Fern˜ao D. Magalh˜aes (Ed.)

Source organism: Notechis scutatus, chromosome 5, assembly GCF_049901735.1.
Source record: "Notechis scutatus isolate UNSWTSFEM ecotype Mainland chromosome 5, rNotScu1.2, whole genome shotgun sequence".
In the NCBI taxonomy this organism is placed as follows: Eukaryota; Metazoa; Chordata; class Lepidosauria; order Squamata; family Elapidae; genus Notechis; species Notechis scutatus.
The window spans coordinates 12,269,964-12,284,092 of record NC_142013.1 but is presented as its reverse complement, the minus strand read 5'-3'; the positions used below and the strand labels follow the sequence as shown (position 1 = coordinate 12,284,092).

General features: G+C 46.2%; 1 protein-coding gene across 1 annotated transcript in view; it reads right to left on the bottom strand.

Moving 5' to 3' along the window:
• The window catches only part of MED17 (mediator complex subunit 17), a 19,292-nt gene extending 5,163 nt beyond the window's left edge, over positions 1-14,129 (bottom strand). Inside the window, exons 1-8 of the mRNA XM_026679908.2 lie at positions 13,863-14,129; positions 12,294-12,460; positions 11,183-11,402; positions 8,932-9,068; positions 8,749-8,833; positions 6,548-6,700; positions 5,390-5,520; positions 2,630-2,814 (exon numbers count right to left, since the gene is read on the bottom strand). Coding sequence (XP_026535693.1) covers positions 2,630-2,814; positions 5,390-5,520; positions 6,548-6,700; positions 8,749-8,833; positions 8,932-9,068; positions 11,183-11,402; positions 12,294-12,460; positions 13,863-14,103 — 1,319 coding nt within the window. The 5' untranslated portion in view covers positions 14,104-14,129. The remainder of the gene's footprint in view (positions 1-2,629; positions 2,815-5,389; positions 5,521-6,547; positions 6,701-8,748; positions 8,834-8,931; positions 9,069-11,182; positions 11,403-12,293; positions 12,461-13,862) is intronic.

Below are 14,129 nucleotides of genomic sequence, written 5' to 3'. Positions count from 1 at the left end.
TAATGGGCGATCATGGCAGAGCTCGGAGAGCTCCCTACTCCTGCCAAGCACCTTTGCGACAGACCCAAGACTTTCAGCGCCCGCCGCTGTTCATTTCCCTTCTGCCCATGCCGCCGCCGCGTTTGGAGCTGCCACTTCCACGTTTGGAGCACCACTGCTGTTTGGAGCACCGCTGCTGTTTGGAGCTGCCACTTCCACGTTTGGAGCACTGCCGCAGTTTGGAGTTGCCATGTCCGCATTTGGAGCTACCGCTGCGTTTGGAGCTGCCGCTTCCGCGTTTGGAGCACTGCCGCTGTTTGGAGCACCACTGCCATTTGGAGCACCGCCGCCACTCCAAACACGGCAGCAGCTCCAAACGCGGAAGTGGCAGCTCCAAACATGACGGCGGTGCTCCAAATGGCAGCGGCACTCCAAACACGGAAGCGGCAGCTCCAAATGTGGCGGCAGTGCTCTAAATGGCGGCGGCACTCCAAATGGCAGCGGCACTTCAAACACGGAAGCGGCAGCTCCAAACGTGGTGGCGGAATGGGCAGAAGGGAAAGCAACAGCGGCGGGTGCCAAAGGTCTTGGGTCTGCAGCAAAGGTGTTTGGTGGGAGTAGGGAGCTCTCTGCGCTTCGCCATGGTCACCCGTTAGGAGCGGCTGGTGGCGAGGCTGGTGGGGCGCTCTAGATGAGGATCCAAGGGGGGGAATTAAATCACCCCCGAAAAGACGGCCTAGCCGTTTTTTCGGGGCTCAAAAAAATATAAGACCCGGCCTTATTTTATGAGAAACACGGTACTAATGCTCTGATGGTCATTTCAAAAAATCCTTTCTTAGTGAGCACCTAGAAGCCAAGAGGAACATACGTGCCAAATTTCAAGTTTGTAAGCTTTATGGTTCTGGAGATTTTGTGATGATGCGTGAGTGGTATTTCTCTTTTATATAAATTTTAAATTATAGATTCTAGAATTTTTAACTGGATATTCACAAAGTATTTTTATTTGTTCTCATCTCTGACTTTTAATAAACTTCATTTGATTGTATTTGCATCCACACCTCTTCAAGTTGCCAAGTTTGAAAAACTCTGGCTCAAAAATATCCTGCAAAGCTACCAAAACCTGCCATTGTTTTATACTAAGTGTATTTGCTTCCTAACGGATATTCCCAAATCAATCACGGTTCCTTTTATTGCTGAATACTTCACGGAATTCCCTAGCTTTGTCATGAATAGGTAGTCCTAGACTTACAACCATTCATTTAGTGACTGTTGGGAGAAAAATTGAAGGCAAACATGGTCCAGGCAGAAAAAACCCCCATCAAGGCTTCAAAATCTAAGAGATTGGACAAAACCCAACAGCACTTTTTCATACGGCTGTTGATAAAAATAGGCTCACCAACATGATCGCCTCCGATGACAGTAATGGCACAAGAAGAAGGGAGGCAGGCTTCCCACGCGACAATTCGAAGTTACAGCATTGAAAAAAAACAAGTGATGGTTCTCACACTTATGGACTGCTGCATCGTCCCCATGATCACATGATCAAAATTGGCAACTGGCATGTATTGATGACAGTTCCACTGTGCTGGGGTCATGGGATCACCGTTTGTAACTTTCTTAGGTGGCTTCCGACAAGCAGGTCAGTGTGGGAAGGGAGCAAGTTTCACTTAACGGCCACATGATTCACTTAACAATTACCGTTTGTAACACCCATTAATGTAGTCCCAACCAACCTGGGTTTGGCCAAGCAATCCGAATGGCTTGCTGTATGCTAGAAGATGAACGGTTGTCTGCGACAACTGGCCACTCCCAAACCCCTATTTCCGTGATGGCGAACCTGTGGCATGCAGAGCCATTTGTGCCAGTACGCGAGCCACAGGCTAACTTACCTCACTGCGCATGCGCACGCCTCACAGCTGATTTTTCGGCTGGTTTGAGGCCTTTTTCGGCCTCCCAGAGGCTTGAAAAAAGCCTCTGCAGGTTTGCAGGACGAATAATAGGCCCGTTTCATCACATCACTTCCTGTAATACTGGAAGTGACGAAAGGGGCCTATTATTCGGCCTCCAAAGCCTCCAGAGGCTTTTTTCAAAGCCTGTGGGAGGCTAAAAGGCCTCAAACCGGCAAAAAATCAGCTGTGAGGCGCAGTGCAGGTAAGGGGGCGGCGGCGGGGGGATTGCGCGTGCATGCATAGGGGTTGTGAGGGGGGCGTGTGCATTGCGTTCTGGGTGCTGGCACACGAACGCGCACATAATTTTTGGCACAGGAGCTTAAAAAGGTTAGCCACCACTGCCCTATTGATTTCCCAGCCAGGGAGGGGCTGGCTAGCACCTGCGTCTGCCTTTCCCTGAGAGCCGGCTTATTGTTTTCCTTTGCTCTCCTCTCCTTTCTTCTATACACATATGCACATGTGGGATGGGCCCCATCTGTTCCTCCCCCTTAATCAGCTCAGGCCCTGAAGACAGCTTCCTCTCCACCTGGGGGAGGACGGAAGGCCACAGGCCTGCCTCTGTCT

Presenting very high surface-to-volume ratio, relatively simple processability and low cost, graphene and graphene-related materials were soon identified as promising nanofillers for polymer matrixes. Reports have shown notorious property enhancements for graphene-polymer composites (GPC) at very low filler loadings. Uses of GPC in varied fields, such as energy, electronics, catalysis, separation and purification, biomedicine, aerospace, tribology, etc., have been demonstrated and, in some cases, put into industrial practice. However, challenges still exist. Platelet agglomeration within the polymer matrix is often seen to hinder performance improvements. Poor interfacial adhesion between filler and matrix is also a limiting factor in many systems, demanding for tuning the surface chemistry to promote physical or chemical interactions with the polymer chains. The range of routes for fabrication of graphene-related materials, leading to different morphologies, oxidation states, and degrees of platelet exfoliation, have an impact on the final properties of the composites that has not yet been fully addressed. Some argue that the potential of graphene, and its advantages in relation to other nanofillers, has not yet been clearly demonstrated for polymer composites. This Special Issue provides a state of the art view on the different facets of graphene-polymer composite materials, showing that this area of research is thriving and relevant advancements are still to be expected.